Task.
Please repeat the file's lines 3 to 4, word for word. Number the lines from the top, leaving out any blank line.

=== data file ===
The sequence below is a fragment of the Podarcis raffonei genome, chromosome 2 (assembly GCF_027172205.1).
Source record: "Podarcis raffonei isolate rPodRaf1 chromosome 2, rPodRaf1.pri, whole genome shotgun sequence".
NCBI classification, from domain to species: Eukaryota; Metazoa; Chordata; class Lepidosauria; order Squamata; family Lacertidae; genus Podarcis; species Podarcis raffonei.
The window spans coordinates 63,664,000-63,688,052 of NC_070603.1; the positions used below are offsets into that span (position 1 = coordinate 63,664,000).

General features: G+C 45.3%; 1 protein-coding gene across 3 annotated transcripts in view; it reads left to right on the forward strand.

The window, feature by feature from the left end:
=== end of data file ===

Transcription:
NCBI classification, from domain to species: Eukaryota; Metazoa; Chordata; class Lepidosauria; order Squamata; family Lacertidae; genus Podarcis; species Podarcis raffonei.
The window spans coordinates 63,664,000-63,688,052 of NC_070603.1; the positions used below are offsets into that span (position 1 = coordinate 63,664,000).